Luke’s portrait of Jesus: Prophet Elijah and “Saviour” (NT 2.14)

There are a variety of approaches one can take in studying the gospels from an historical or academic perspective. Among them is an approach that looks at the gospels as ancient biographies, with each sketching out a particular portrait of the main protagonist, Jesus. This is a particularly fitting method in studying documents that are explicitly advocating a particular understanding of Jesus (namely the gospels are more interested in what scholars sometimes call the “Christ of faith” rather than the “historical Jesus”, that peasant). One can ask literary questions like what is the main plot of this story, who are the main characters, and how is the main protagonist, Jesus, portrayed?

Previously I have discussed the portrait of Jesus in the gospel of Mark, particularly the centrality of the secrecy of Jesus’ identity and the way in which this identity unfolds at key points in the narrative, when characters in the story, including Jesus himself, identify who he is (suffering Son of Man, Son of God, and Christ): Who is this guy? The Gospel of Mark and the Identity of Jesus. While Mark’s gospel can’t help but have a Jewish Jesus (because Jesus was a Jew in a Judean context), Mark is usually considered a Gentile author writing to a Gentile audience (the author has to explain basic Judean culture).

On the other hand, I have discussed the very Jewish portrait of Jesus in Matthew’s gospel: A very Jewish Jesus: Matthew’s portrait. There Jesus is cast as the new messianic David (anointed king) and the new Moses (prophet promised by Moses in Deuteronomy 18:15), and Jesus repeatedly fulfills scripture and advocates following the Torah (law) to the “t”.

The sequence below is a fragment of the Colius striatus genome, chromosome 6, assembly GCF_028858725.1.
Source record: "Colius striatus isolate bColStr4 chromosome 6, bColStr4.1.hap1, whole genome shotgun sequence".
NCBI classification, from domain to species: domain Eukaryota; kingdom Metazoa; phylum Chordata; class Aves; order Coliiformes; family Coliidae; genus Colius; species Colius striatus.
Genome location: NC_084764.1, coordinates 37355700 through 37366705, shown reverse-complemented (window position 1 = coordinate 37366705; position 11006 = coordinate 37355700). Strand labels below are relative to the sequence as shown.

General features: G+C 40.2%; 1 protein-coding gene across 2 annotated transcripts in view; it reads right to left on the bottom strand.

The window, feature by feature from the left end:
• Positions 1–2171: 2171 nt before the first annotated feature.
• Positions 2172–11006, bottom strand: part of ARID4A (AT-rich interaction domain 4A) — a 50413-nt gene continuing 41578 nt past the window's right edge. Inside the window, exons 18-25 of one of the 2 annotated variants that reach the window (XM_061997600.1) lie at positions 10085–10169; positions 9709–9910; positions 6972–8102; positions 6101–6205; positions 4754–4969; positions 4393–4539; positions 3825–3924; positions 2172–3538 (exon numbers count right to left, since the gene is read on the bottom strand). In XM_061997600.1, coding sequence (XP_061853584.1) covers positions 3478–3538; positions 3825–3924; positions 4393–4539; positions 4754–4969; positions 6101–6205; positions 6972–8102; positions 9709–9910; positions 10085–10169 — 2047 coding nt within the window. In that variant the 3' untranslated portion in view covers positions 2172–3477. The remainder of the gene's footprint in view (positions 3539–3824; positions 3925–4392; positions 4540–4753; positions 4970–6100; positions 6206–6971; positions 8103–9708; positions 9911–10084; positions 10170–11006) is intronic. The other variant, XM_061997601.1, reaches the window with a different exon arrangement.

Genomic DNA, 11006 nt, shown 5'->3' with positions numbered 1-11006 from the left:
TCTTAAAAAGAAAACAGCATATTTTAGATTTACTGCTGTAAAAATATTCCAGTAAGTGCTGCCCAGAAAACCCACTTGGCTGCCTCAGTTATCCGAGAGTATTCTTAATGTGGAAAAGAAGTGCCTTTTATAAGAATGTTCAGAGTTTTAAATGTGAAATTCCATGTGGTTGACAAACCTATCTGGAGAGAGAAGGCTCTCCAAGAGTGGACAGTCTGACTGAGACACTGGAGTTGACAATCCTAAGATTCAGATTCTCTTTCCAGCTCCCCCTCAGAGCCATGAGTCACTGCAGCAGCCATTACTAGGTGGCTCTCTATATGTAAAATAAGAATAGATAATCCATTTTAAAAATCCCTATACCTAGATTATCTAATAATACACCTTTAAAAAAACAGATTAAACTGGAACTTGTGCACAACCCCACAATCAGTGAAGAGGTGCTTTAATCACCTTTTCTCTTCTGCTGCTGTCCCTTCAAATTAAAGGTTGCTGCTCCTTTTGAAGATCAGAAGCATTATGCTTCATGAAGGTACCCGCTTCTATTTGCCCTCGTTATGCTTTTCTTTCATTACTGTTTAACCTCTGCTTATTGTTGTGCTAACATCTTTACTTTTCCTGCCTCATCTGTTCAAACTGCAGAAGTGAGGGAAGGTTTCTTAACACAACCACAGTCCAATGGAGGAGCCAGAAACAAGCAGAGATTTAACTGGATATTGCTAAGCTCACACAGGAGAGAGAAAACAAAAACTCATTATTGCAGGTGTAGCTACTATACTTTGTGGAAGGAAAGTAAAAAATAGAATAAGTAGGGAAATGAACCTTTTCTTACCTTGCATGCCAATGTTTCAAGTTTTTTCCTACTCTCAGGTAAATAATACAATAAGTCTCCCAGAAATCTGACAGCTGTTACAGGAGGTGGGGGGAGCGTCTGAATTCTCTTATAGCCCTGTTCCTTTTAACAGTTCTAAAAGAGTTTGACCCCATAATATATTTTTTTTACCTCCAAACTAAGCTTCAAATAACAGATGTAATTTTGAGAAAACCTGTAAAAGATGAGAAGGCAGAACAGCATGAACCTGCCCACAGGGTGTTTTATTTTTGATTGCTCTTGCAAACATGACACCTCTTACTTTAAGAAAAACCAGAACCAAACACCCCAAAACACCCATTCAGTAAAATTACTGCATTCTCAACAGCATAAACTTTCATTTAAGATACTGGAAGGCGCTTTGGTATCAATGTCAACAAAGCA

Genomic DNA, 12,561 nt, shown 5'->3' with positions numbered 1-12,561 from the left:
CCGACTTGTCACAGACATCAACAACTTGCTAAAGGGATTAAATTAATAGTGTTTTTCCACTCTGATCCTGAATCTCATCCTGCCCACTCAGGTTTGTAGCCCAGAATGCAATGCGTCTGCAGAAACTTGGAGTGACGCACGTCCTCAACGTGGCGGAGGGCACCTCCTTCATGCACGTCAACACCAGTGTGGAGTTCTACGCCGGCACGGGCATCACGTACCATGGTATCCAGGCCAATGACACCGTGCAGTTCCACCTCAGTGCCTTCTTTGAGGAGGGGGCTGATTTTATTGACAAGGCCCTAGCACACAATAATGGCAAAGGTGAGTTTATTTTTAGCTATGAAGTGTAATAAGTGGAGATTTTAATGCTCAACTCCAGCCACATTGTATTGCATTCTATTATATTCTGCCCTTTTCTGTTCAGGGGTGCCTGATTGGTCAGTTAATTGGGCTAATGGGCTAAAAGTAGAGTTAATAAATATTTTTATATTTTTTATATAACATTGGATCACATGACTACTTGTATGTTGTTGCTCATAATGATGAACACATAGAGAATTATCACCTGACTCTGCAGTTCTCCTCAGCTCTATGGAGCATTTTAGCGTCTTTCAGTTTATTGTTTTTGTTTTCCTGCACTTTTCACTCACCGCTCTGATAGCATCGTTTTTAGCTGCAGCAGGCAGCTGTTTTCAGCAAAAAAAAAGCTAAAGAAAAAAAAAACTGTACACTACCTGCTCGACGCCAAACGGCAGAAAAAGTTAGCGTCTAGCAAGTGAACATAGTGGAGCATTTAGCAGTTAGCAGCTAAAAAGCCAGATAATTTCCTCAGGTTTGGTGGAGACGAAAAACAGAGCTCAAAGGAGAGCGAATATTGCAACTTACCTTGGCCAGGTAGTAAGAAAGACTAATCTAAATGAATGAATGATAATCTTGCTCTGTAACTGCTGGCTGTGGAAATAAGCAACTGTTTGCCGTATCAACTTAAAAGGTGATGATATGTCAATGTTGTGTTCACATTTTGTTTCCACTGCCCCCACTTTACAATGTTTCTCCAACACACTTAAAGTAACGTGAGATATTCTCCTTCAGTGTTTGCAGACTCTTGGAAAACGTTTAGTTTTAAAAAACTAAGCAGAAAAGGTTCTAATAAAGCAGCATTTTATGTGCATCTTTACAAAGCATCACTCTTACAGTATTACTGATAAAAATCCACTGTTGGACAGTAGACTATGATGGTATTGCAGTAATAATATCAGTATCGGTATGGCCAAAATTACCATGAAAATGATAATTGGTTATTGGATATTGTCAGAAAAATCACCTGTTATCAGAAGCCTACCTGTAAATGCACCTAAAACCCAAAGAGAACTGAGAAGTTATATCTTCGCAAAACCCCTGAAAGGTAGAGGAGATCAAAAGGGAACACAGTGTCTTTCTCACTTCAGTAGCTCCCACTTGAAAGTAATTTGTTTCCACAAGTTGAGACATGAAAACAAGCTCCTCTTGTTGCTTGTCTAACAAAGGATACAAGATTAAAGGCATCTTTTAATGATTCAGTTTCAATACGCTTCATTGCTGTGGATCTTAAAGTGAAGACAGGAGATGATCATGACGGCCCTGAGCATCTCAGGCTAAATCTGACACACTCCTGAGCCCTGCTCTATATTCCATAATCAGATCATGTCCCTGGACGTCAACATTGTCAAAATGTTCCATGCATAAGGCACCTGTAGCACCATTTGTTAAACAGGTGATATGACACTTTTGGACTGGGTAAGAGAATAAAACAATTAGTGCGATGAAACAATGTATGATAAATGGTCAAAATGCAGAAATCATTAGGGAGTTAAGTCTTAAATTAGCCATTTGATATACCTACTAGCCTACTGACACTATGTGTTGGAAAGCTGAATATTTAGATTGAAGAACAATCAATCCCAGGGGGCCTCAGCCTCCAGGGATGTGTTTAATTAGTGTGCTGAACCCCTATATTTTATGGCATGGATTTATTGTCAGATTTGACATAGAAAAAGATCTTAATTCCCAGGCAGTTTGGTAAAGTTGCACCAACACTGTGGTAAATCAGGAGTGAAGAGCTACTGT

Luke’s portrait of Jesus is likewise heavily indebted to Jewish models, but Luke is also concerned to present Jesus in a way that would make some sense to Greeks and Romans, at least to some degree.

On the Jewish side, Jesus is most emphatically a prophet, and at times the author seems to have in mind the promised prophet like Elijah specifically (see Malachi 4:5-6). The author of Luke chooses to begin Jesus’ adult teaching and healing activity with Jesus reading a passage from Isaiah (61:1-2; Luke 4:14-21). Jesus then goes on to explicitly identify himself with the prophet mentioned in Isaiah, an anointed prophet who will preach good news to the poor, bring freedom to captives, and give sight to the blind. This emphasis on Jesus as a prophet to the socially downtrodden or marginalized continues throughout the gospel, beginning with Jesus healing the blind, casting out demons and hanging out with social outcasts, “sinners” and tax-collectors. Luke preserves or presents many teachings of Jesus focussed on supporting the poor and condemning the rich, and this reversal theme is explicitly linked to his role as the prophet.